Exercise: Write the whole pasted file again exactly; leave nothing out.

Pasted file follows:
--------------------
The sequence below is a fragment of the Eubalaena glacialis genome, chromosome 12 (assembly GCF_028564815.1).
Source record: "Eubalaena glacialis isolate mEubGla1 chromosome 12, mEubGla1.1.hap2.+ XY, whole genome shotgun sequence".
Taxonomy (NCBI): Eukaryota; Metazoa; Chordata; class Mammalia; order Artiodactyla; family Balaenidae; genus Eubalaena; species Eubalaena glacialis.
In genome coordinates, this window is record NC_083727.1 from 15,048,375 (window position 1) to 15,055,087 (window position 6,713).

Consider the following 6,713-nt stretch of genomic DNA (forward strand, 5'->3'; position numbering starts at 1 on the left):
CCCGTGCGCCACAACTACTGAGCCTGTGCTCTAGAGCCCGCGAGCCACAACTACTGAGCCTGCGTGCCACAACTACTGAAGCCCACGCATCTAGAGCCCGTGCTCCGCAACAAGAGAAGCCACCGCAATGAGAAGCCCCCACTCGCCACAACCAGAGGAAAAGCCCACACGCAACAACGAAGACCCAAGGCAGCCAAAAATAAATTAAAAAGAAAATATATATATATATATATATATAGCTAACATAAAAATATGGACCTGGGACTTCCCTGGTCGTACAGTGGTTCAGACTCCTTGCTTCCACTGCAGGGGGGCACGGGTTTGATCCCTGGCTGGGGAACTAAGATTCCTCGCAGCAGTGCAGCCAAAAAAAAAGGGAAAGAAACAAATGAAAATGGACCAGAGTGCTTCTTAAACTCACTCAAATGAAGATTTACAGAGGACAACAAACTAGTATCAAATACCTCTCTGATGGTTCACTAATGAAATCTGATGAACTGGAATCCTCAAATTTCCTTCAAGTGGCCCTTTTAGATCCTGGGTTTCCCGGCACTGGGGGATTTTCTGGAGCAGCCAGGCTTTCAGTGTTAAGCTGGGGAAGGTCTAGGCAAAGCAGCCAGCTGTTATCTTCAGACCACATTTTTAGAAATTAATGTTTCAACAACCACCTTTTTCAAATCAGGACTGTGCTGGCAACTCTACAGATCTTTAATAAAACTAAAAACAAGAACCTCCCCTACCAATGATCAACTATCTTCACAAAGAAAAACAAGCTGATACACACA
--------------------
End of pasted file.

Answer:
The sequence below is a fragment of the Eubalaena glacialis genome, chromosome 12 (assembly GCF_028564815.1).
Source record: "Eubalaena glacialis isolate mEubGla1 chromosome 12, mEubGla1.1.hap2.+ XY, whole genome shotgun sequence".
Taxonomy (NCBI): Eukaryota; Metazoa; Chordata; class Mammalia; order Artiodactyla; family Balaenidae; genus Eubalaena; species Eubalaena glacialis.
In genome coordinates, this window is record NC_083727.1 from 15,048,375 (window position 1) to 15,055,087 (window position 6,713).

Consider the following 6,713-nt stretch of genomic DNA (forward strand, 5'->3'; position numbering starts at 1 on the left):
CCCGTGCGCCACAACTACTGAGCCTGTGCTCTAGAGCCCGCGAGCCACAACTACTGAGCCTGCGTGCCACAACTACTGAAGCCCACGCATCTAGAGCCCGTGCTCCGCAACAAGAGAAGCCACCGCAATGAGAAGCCCCCACTCGCCACAACCAGAGGAAAAGCCCACACGCAACAACGAAGACCCAAGGCAGCCAAAAATAAATTAAAAAGAAAATATATATATATATATATATATAGCTAACATAAAAATATGGACCTGGGACTTCCCTGGTCGTACAGTGGTTCAGACTCCTTGCTTCCACTGCAGGGGGGCACGGGTTTGATCCCTGGCTGGGGAACTAAGATTCCTCGCAGCAGTGCAGCCAAAAAAAAAGGGAAAGAAACAAATGAAAATGGACCAGAGTGCTTCTTAAACTCACTCAAATGAAGATTTACAGAGGACAACAAACTAGTATCAAATACCTCTCTGATGGTTCACTAATGAAATCTGATGAACTGGAATCCTCAAATTTCCTTCAAGTGGCCCTTTTAGATCCTGGGTTTCCCGGCACTGGGGGATTTTCTGGAGCAGCCAGGCTTTCAGTGTTAAGCTGGGGAAGGTCTAGGCAAAGCAGCCAGCTGTTATCTTCAGACCACATTTTTAGAAATTAATGTTTCAACAACCACCTTTTTCAAATCAGGACTGTGCTGGCAACTCTACAGATCTTTAATAAAACTAAAAACAAGAACCTCCCCTACCAATGATCAACTATCTTCACAAAGAAAAACAAGCTGATACACACA